Pair it with SEO and you’ll have a solid foundation for success.

For example, if your company is a law firm that handles auto accidents, what do people search for online when they’ve been in an accident? They might be looking for attorneys or injury lawyers who handle car crashes.

This means you should have blog posts about how to find the best lawyer after being in an accident, how to know if you’ve been in a car accident, and what happens at an auto wreck.

You should also have blog posts about the different types of injury lawyers so people can find someone who specializes in their needs- whether it be motorcycle accidents or personal injuries from dog bites.

These four ways boil down into two broader categories that we’ll briefly go over.

  • Marketing

Depending on your sales/marketing process, there may be a time when you are trying to reach those who are “unaware” of your brand (or even your industry).

Example: You advertise on any platform (e.g. Facebook, Adwords) hoping to eventually get people/businesses to give you their contact information.

If they were unaware, they become aware through your ad.

If they respond to the call-to-action, it’s now a bonafide lead. Click To Tweet

  • Cold Outreach

These are a bit different.

If your sales process is less about advertising and more about finding quality prospects to cold pitch (many B2Bs operate this way), your leads can be leads before they are aware of your brand.

This may sound confusing for some, so we’ll do another example to contrast the whole mess.

Example: You hunt for high-quality leads and the names of potential decision-makers to email and cold call in order to get the conversation started and see if said lead is a fit for your product.

With that out of the way, we’ll get into the different labels that you may place on a lead. Keep the difference between cold outreach and traditional marketing in mind, they’ll come into play throughout.

3 Types of Leads

There are three types of leads that you should know about which are the following:

Lead Type #1: Marketing Qualified Lead (MQL)

Once a lead becomes a lead they are ready for your marketing efforts and become an MQL.

All this means is that the lead is ready to receive materials and content that will move them closer and closer to the point of becoming sales-ready.

Depending on how you acquired the lead, your process here will again be different.

Resource: Here’s our post titled, “What is a Marketing Qualified Lead?

1. Marketing

In many organizations, leads are “scored”. Click To Tweet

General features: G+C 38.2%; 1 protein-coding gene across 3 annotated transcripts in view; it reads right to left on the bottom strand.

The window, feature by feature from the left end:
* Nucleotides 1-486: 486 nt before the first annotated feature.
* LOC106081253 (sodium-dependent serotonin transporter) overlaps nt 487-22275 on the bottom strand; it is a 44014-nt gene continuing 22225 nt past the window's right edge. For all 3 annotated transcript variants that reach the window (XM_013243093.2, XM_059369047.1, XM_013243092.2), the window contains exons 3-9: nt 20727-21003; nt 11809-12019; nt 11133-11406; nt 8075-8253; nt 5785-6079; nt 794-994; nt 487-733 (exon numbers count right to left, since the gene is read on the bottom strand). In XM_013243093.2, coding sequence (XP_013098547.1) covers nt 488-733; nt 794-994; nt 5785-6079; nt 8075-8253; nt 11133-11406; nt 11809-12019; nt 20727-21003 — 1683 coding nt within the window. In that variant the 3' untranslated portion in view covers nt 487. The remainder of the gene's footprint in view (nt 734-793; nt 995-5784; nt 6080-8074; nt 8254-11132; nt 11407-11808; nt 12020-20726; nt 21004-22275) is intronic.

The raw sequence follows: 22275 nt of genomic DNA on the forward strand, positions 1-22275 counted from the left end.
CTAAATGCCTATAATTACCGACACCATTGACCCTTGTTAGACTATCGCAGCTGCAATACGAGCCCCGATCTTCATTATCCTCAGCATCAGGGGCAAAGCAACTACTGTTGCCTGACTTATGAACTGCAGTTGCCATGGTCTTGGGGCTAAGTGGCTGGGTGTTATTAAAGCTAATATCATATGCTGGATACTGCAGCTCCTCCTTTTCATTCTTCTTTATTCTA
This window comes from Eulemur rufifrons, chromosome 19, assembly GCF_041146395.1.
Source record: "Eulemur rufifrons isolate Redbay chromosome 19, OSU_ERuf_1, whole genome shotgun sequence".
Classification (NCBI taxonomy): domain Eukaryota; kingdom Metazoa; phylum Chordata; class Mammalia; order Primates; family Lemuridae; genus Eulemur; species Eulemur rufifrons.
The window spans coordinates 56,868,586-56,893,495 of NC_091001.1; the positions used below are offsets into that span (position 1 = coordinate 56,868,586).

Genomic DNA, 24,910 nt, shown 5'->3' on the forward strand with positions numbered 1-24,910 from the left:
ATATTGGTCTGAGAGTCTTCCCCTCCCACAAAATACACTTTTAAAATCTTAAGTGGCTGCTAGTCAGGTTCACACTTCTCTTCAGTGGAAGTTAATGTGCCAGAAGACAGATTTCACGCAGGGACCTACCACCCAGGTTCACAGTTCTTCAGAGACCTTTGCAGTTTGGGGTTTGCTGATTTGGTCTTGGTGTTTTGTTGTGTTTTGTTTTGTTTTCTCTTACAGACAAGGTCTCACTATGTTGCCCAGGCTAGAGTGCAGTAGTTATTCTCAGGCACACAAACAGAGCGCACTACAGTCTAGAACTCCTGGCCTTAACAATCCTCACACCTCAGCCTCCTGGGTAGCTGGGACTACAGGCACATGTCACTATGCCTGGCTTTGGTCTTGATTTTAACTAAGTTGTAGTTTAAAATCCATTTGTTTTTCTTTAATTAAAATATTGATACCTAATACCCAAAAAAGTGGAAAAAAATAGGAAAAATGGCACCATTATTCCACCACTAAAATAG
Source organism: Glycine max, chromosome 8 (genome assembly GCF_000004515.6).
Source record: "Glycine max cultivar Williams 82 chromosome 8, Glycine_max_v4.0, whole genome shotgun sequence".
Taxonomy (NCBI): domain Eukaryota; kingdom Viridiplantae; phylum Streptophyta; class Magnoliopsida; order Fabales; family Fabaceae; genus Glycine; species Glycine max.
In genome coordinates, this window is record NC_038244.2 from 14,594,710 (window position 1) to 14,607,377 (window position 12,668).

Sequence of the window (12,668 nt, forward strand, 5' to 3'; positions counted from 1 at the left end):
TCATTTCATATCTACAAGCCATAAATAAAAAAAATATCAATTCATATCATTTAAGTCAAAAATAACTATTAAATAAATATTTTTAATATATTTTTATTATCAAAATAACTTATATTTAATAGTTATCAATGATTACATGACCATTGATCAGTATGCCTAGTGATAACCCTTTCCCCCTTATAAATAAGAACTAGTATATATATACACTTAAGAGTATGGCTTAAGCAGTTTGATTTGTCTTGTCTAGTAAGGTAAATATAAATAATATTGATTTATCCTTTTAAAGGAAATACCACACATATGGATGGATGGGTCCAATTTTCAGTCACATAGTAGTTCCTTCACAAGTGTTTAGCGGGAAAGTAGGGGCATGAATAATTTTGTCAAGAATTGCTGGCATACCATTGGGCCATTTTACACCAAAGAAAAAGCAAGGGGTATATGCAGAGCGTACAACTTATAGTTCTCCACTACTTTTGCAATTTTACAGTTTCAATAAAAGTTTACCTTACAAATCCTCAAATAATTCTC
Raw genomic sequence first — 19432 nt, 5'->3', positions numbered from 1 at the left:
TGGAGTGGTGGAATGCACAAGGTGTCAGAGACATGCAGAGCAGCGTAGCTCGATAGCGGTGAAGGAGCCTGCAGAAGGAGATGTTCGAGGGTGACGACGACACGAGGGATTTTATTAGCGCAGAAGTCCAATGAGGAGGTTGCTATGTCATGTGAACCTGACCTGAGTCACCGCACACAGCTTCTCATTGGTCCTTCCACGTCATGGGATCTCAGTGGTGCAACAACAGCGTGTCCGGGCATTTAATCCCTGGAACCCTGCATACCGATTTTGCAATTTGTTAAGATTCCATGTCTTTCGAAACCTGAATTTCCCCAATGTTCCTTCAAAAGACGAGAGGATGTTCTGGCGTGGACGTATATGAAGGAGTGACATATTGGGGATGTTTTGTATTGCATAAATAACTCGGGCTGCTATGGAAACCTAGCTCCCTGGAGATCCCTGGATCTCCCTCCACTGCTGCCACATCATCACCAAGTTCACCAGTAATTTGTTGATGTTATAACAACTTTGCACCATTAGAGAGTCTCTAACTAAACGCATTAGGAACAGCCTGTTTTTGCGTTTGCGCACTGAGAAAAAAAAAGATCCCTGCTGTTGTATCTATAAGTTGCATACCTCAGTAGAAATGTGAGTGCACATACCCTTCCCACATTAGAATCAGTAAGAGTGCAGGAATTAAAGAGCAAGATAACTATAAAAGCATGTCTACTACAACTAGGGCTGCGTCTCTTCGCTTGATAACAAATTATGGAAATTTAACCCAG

Funnels are set up to feed content and other items to leads in order to provoke a response and gauge readiness to buy. The score rises when the lead makes a move, clicks on a CTA, or otherwise engages with your material.

Once the lead reaches the right level of perceived value, they are ready to move to the next phase of the sales process.

2. Cold Outreach

For the cold outreach, folks, you’re going to want to figure out whether your lead is a suspect or a prospect quickly.

Resource: We have an entire post devoted to this suspect/prospect problem that you can check out here.

Essentially, suspects are leads that look good but have no real interest in making a deal. They should be identified and thrown out quickly.

Prospects are the real deal. They need your stuff and are close to buying.

You may want to do an “are we a fit” call to separate the suspects from the prospects; it’s the best way and we go over it in detail in the post linked to above.

Lead Type #2: Sales Accepted Lead (SAL)

This title represents a stage that not all organizations have, but most should (not all, of course).

Once a lead reaches the score that indicates they may be ready for a sales interaction, too many businesses ship them to the sales department to be a part of that process.

Often times this creates a divide between the marketing team and the sales reps.

When it doesn’t end up in a conversion, it’s not good for anybody.

Sure, communication between departments go a long way. But what if you could have a step added to the process that will help your marketing team score leads better (over time) while ensuring only the best leads move onto our next label?